Fear is a natural emotion that is induced by a perceived threat, or a specific stimulus happening in the present, or some future situation. In both human beings and animals, fear is modulated by cognition and learning and in humans it can be either rational and appropriate, or irrational and inappropriate; irrational fear is a phobia. Republicans have learned that sowing fear is a valuable campaign tactic, and the more irrational fear among their supporters, the more motivated they are to vote for Republicans promising to eliminate whatever perceived threat their base’s phobia is grounded in. As political psychologist Drew Westen of Emory University wrote in The Political Brain: The Role of Emotion in Deciding the Fate of the Nation; “In politics, the emotions that really sway voters are hate, hope and fear or anxiety. But the skillful use of fear is unmatched in leading to enthusiasm for one candidate and causing voters to turn away from another.” If nothing else, Republicans are skillful at using fear to sway voters and lacking any record to run on, they are opting for fear in the leadup to the midterm elections.
After the past few days of Republican fear-mongering over the “perceived” threat from the ISIS (ISIL) in Iraq and Syria, it is blatantly obvious that besides drumming-up support for a new Middle East war to profit their military industrial complex donors, they are in campaign mode. What is curious, is that Republicans are campaigning against President Obama who is not running for any political office, but since they cannot run on their records in Congress, they are using conditions in Iraq to frighten Americans into supporting the GOP.
Of all the outrageous claims made by Republicans criticizing the President for the “threat” of ISIS, one that stands out was Senator Lindsey Graham’s remark that President Obama “has to realize, as president Bush did, that his Iraq strategy is not working.” Graham then went on to tout the vaunted surge’s success, and that the President has to put all options, including ground troops, on the table to defeat ISIS. Warmonger John McCain is also criticizing the President for not coming forward “with a cohesive, comprehensive strategy, not only in Iraq, but also in Ukraine also in other parts of the world,” and not outlining “a role that the United States of America has to play, and that’s a leadership role.”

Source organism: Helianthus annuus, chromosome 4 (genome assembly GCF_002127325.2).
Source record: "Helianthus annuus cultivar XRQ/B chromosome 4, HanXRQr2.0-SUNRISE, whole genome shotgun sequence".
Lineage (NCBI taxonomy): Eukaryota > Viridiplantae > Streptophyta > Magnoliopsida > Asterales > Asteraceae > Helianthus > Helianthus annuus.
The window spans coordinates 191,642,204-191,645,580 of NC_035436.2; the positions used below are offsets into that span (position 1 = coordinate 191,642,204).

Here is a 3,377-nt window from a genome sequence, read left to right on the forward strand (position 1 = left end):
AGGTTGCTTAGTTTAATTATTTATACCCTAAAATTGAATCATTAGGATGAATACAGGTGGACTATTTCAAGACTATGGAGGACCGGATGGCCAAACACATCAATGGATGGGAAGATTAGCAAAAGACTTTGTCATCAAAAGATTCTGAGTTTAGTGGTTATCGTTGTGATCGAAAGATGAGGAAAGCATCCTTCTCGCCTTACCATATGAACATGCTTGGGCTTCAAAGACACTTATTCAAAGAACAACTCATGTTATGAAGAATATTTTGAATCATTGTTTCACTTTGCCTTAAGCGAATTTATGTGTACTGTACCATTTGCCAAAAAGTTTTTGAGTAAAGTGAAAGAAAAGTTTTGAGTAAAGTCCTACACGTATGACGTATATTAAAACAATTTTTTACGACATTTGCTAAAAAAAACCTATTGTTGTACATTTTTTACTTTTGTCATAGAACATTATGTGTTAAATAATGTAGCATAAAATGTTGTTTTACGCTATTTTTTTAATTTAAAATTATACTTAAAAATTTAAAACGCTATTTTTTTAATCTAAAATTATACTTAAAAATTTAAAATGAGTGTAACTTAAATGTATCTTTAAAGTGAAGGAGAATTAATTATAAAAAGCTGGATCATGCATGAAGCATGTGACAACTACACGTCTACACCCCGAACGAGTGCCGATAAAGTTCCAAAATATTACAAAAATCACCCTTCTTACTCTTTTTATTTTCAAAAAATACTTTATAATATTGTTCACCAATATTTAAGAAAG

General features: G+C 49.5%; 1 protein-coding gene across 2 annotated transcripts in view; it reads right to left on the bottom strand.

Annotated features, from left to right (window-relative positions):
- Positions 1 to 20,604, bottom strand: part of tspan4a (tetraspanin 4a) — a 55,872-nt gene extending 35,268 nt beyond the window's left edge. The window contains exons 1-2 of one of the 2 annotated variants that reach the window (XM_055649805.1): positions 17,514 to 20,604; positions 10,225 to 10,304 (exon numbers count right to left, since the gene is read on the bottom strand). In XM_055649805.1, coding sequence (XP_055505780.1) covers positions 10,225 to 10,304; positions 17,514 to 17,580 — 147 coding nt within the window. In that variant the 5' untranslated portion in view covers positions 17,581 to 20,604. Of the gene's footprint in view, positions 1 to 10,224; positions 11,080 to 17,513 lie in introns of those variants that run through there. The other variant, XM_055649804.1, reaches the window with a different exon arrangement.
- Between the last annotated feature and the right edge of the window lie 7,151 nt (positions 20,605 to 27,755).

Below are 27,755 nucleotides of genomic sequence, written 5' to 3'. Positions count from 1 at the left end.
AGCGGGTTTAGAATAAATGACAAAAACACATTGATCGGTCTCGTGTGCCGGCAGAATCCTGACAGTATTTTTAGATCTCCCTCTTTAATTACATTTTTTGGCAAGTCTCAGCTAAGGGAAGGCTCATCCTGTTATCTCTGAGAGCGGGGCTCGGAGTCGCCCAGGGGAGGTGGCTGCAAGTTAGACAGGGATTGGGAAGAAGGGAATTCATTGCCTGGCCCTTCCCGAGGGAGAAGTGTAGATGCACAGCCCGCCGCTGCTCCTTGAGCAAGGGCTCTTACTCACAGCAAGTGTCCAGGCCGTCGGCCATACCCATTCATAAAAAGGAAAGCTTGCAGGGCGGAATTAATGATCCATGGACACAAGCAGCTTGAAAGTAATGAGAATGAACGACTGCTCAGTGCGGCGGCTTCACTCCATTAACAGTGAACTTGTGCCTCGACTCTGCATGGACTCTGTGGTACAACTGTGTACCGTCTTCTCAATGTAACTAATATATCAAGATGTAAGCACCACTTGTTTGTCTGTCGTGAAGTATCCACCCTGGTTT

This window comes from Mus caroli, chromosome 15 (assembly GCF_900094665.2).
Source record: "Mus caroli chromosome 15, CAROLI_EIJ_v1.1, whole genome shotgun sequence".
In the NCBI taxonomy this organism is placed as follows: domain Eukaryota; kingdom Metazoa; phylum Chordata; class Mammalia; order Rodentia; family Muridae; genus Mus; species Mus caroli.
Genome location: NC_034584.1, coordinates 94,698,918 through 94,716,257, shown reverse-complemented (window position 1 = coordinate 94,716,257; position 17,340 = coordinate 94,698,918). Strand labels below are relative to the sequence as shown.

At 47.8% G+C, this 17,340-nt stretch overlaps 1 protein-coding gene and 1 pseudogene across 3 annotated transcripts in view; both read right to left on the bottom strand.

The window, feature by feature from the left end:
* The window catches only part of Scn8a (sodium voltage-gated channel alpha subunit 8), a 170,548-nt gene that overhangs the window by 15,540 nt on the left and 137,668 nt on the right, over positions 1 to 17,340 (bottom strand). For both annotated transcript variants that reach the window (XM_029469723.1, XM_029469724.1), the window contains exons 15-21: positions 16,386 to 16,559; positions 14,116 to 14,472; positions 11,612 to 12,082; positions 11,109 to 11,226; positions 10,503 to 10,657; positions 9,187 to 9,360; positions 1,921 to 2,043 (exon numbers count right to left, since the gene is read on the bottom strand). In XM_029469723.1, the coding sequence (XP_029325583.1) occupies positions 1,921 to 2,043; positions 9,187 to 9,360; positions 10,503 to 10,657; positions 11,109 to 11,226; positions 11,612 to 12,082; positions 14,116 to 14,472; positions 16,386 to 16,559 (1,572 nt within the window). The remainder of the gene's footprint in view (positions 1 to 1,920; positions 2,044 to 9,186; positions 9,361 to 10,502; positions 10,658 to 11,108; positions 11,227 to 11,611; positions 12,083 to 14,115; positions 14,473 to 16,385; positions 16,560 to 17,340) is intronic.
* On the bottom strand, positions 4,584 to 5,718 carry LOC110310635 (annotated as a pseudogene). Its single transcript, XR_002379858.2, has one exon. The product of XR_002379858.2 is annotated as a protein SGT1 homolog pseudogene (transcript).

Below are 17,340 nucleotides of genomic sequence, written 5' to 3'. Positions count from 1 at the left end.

First, Graham, like warmonger John McCain has to understand that Barack Obama is not the President of Iraq, Syria, Ukraine, or “other parts of the world,” and could not leave troops or a ‘surge’ of troops in a sovereign nation. Second, Americans do not want another war in Iraq, and there is no way ISIS can be defeated. Sunni and Shia Muslims have been at war in the region around Iraq for centuries over Sunnis creating an Islamic caliphate, and after a period of relative peace under Saddam Hussein, it was American actions in Iraq that created ISIS; particularly the group’s leader. Before becoming Abu Bakr al-Baghdadi, the self-appointed caliph of the Islamic State in Iraq and Syria and architect of the violent campaign to redraw the map of the Middle East, he was an innocent non-combatant rounded up and thrown into prison by Americans in or around early 2004.
There is no question that ISIS is a threat to Iraq and Syria, but it is important to remember that it was the Bush administration’s fear-mongering the drove so many Americans, including many Democrats to support invading Iraq in the first place. What is telling about the stale mindset of Republicans, is their reiteration of Islamic terrorists attacking America to frighten Americans into supporting a new Iraq war in the same manner they pushed Bush’s war of aggression and profit. Their problem is Bush is not the president and it is more likely than not they know, and accept, that Obama is not taking America into another stupid and wasteful war in Iraq.